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On Your Side

Just Say No to Sales Calls

Salespeople can overstay their welcome. Here's how to guard against high-pressure tactics.

Imagine going shopping for a new appliance and being held captive by a salesperson. Your only means of escape: Make a purchase or somehow force your captor to leave the showroom first! It sounds improbable, yet that’s pretty much what can happen when you invite a salesperson into your home.

All this came to mind when I received an e-mail from Howard Kletter of Ocala, Fla. He wrote about elderly friends who were, in his words, “fleeced by a Kirby Vacuum salesman for $2,000.” Kletter contends that the couple, who both have Alzheimer’s disease, fell victim to a Kirby rep who gave them an in-home demonstration. At length, the couple agreed to buy a Kirby Sentria “home care system” that included a floor shampooer, canister vacuum and floor buffer — more than they needed or could ever use.

Days later the couple realized they were in over their heads and tried to return the items to the distributor — Kirby products are sold by a network of independent distributors — but no one returned their calls. At that point, Good Samaritan Kletter stepped in and contacted On Your Side. When I told Kirby the facts, the company pressed its distributor to provide a full refund.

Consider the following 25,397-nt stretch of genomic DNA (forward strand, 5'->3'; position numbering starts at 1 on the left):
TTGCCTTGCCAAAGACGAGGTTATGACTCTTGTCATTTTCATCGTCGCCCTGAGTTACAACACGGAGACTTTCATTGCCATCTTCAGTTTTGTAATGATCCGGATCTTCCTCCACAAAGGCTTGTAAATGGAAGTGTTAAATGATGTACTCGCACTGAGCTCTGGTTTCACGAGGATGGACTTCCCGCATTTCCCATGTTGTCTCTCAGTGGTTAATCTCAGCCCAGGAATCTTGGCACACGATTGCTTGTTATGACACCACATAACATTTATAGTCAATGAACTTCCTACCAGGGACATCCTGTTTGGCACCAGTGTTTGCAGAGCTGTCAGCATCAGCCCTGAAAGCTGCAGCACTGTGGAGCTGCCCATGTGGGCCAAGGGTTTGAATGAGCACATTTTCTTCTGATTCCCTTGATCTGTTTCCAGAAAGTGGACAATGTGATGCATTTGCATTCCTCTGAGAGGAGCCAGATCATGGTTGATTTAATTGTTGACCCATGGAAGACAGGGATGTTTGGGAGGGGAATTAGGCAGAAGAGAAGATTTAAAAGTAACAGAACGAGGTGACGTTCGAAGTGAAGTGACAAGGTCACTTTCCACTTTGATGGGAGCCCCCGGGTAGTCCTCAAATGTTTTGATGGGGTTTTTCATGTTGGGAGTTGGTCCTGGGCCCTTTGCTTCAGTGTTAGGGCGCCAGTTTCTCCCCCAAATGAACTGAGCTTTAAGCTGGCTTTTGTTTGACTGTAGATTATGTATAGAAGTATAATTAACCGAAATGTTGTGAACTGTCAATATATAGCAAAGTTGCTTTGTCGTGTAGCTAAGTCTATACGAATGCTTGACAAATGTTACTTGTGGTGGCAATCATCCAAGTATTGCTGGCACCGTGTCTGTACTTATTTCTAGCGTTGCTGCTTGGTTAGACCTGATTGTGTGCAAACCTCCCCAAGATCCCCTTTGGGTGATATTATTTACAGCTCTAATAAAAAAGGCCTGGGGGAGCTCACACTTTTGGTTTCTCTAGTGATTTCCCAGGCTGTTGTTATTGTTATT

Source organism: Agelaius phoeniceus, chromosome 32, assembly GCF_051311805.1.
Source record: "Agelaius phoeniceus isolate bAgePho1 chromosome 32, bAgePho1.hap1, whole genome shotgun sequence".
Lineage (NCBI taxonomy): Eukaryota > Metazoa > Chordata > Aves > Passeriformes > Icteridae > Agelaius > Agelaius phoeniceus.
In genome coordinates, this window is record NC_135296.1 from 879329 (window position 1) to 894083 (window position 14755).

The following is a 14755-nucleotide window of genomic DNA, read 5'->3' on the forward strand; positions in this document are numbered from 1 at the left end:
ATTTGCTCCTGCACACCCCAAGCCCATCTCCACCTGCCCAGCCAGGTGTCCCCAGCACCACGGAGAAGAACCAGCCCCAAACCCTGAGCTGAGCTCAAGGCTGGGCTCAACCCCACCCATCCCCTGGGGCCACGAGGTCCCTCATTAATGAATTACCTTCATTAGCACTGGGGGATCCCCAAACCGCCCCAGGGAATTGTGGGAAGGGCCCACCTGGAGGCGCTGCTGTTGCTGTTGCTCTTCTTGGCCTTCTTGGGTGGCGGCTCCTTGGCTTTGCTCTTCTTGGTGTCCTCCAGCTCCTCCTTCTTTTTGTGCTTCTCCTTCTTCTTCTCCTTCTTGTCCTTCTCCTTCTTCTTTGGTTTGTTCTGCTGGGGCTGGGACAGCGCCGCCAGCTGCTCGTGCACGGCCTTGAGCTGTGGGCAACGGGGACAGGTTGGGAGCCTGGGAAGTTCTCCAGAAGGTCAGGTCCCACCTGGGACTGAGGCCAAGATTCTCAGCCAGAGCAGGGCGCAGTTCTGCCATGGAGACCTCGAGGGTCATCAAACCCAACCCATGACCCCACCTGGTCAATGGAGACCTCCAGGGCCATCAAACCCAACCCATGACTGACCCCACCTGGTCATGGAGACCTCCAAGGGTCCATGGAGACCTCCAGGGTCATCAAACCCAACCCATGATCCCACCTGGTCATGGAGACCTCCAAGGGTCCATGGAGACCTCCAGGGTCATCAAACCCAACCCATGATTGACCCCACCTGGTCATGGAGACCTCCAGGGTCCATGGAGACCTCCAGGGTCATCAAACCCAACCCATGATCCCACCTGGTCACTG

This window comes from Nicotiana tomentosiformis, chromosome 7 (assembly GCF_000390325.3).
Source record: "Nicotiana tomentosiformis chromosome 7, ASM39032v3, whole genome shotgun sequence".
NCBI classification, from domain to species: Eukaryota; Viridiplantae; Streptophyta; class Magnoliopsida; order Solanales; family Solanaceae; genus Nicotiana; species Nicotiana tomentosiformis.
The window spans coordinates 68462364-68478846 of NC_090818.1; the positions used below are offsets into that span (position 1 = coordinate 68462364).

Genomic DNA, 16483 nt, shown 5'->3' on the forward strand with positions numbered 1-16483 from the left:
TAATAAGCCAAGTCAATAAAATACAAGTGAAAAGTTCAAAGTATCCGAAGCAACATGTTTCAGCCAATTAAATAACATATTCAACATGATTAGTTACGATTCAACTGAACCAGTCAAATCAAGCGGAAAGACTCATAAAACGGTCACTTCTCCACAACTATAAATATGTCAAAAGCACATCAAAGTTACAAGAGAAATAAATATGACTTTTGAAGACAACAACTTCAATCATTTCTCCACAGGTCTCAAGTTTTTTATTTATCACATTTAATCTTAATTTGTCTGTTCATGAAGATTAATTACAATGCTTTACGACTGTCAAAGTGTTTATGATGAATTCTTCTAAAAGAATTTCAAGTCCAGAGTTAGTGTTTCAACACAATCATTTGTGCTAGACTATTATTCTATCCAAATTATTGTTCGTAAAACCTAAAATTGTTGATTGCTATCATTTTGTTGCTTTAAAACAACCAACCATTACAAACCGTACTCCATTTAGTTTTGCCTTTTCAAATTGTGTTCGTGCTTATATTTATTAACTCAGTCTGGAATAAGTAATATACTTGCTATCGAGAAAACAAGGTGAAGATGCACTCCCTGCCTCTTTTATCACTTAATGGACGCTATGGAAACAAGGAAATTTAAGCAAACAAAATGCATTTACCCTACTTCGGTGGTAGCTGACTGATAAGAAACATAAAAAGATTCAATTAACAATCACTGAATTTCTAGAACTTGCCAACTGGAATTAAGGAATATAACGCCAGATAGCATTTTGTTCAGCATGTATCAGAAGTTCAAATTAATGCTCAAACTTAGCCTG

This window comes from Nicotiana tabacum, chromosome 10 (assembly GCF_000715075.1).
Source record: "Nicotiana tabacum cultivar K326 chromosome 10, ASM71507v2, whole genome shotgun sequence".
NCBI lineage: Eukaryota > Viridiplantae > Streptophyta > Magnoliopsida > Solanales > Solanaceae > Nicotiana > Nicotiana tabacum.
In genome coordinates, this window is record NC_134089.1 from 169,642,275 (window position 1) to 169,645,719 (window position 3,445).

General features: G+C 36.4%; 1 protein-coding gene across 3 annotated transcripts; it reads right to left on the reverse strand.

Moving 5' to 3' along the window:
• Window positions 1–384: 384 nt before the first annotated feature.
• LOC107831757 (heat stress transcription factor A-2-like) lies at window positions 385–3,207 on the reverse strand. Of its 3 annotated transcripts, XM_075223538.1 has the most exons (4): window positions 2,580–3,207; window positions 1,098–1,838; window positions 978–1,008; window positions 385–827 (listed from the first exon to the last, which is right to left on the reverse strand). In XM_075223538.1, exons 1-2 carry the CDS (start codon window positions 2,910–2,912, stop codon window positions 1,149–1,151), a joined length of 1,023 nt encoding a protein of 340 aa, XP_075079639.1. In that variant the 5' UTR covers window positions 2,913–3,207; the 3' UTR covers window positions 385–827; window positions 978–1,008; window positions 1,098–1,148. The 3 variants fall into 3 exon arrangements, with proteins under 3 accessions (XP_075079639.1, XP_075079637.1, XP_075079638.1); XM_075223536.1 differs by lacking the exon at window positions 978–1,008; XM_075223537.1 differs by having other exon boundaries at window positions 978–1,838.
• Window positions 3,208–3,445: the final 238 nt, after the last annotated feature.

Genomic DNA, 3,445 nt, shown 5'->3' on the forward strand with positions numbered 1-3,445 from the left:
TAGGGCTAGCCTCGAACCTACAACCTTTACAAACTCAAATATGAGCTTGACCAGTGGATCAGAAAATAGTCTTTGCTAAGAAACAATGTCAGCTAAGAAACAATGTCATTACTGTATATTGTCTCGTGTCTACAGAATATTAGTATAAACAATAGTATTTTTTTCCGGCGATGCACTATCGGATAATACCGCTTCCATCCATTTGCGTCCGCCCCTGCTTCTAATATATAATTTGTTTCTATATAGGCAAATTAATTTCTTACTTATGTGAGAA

I’m grateful to Kirby for its compassionate stance, but the lesson here isn’t about the aged and frail. All of us need to learn that in-home sales are a dicey way to shop. Your home may be your castle, but it’s never high ground in a sales call because you can’t walk away — your best defense against high-pressure tactics. Twenty years of counseling consumers has taught me that many of us have a difficult time turning down a pitch when the showroom is our living room. It’s human nature. We don’t like disappointing people. (If this weren’t true, I’m not sure anyone anywhere would ever buy a timeshare.)

Sales professionals call it the exchange principle: “If I do something for you, then you are obliged to do something for me.” In this case, the rep has taken the time to come to your house, carrying along whatever samples and supplies are needed for the “no obligation” demonstration, so we feel obligated. And they know that. It’s why sales reps value appointments almost as much as orders — they know that if they can get through your front door, they have an excellent chance of closing the sale.

So the next time you get that call for a “free in-home demonstration,” flash back to Nancy Reagan in the 1980s and Just Say No.

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